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National Cancer Center Japan

ncc.go.jp

About National Cancer Center Japan

National Cancer Center Japan is committed to providing cancer treatment and care.

Headquarters Location

5-1-1- Tsukiji Chuo-ku

Tokyo, 104-0045,

Japan

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National Cancer Center Japan Patents

National Cancer Center Japan has filed 1 patent.

The 3 most popular patent topics include:

  • Experimental cancer drugs
  • Monoclonal antibodies
  • Antineoplastic drugs
patents chart

Application Date

Grant Date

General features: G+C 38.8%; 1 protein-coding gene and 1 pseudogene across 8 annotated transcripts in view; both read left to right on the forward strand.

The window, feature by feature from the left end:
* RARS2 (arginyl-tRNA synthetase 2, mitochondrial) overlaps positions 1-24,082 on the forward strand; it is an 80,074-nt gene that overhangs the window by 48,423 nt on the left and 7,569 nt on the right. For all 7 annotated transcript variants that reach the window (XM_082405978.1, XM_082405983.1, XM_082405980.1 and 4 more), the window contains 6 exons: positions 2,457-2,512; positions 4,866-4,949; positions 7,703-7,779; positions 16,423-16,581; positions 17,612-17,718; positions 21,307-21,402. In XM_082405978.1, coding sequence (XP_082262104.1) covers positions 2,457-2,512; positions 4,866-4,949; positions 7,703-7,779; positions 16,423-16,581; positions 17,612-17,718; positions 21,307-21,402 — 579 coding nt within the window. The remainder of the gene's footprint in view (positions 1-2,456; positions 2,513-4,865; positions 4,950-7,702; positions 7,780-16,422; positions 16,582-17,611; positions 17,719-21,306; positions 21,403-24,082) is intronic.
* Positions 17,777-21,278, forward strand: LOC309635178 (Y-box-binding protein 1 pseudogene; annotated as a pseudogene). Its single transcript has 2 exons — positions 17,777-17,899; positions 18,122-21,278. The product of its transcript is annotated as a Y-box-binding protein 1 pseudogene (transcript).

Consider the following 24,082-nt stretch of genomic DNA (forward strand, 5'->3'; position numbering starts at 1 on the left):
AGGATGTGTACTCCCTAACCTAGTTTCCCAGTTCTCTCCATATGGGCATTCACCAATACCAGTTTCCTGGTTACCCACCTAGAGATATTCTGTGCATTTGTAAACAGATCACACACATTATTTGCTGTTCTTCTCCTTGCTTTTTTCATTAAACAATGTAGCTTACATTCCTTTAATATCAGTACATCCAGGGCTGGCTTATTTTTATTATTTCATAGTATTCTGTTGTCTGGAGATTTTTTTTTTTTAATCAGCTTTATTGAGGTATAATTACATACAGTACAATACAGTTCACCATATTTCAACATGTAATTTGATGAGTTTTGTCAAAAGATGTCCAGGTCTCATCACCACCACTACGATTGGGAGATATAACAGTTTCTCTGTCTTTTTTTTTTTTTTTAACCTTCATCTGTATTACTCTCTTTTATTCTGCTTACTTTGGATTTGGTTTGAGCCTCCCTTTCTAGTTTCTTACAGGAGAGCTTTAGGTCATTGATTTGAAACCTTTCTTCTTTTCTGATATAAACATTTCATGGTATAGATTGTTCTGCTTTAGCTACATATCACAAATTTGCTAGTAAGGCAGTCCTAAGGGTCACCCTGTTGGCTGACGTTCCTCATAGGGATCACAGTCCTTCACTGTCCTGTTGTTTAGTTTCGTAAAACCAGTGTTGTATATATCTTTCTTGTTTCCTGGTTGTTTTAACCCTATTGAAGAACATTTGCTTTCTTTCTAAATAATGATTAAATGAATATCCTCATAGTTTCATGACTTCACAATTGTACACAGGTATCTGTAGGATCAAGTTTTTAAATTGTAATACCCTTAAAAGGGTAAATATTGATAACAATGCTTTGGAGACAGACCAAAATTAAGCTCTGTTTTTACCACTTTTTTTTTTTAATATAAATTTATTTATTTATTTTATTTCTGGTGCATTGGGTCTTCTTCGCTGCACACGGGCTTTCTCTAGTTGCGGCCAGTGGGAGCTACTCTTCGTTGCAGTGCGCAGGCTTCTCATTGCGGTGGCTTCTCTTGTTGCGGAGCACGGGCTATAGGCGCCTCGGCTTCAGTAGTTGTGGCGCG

Title

Related Topics

Status

10/29/2018

7/5/2022

Monoclonal antibodies, Experimental cancer drugs, Monoclonal antibodies for tumors, Antineoplastic drugs, Immunology

Grant

Application Date

10/29/2018

Grant Date

7/5/2022

Title

Related Topics

Monoclonal antibodies, Experimental cancer drugs, Monoclonal antibodies for tumors, Antineoplastic drugs, Immunology

Status

Grant

Latest National Cancer Center Japan News

SMC gets one step closer toward curing cancer with proton therapy, but…

Oct 25, 2022